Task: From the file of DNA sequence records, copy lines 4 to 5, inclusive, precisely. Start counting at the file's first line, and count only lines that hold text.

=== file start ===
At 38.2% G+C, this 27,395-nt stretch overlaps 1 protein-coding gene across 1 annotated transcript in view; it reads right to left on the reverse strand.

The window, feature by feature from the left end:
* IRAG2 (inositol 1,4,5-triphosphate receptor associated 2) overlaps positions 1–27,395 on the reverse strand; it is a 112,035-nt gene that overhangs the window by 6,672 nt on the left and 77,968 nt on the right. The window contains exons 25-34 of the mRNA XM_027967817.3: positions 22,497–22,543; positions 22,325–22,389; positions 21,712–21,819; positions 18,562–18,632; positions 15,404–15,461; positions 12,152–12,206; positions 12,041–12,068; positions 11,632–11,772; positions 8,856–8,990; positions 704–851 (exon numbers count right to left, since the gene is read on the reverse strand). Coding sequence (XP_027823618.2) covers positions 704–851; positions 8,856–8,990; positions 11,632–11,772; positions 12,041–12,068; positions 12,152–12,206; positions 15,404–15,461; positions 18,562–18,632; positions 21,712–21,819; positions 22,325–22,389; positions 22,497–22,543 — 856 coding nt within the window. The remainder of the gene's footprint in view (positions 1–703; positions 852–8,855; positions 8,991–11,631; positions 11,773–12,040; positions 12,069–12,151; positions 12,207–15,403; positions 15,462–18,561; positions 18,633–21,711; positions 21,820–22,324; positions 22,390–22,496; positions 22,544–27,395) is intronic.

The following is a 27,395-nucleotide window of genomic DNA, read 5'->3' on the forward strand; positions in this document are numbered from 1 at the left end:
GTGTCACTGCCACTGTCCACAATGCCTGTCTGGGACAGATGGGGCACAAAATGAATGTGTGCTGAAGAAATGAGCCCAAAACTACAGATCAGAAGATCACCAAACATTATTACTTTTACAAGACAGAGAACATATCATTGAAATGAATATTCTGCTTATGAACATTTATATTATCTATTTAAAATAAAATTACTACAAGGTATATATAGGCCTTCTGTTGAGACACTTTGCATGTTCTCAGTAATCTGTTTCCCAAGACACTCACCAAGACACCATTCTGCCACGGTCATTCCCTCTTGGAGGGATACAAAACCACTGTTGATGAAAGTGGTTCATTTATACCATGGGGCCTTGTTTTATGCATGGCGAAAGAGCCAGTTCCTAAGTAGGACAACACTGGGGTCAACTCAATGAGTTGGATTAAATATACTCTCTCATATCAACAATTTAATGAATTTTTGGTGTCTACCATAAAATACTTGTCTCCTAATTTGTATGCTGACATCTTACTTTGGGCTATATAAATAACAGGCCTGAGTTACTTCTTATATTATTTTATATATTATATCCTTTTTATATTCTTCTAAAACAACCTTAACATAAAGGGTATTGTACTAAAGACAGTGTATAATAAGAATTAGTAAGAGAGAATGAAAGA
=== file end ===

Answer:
The following is a 27,395-nucleotide window of genomic DNA, read 5'->3' on the forward strand; positions in this document are numbered from 1 at the left end:
GTGTCACTGCCACTGTCCACAATGCCTGTCTGGGACAGATGGGGCACAAAATGAATGTGTGCTGAAGAAATGAGCCCAAAACTACAGATCAGAAGATCACCAAACATTATTACTTTTACAAGACAGAGAACATATCATTGAAATGAATATTCTGCTTATGAACATTTATATTATCTATTTAAAATAAAATTACTACAAGGTATATATAGGCCTTCTGTTGAGACACTTTGCATGTTCTCAGTAATCTGTTTCCCAAGACACTCACCAAGACACCATTCTGCCACGGTCATTCCCTCTTGGAGGGATACAAAACCACTGTTGATGAAAGTGGTTCATTTATACCATGGGGCCTTGTTTTATGCATGGCGAAAGAGCCAGTTCCTAAGTAGGACAACACTGGGGTCAACTCAATGAGTTGGATTAAATATACTCTCTCATATCAACAATTTAATGAATTTTTGGTGTCTACCATAAAATACTTGTCTCCTAATTTGTATGCTGACATCTTACTTTGGGCTATATAAATAACAGGCCTGAGTTACTTCTTATATTATTTTATATATTATATCCTTTTTATATTCTTCTAAAACAACCTTAACATAAAGGGTATTGTACTAAAGACAGTGTATAATAAGAATTAGTAAGAGAGAATGAAAGA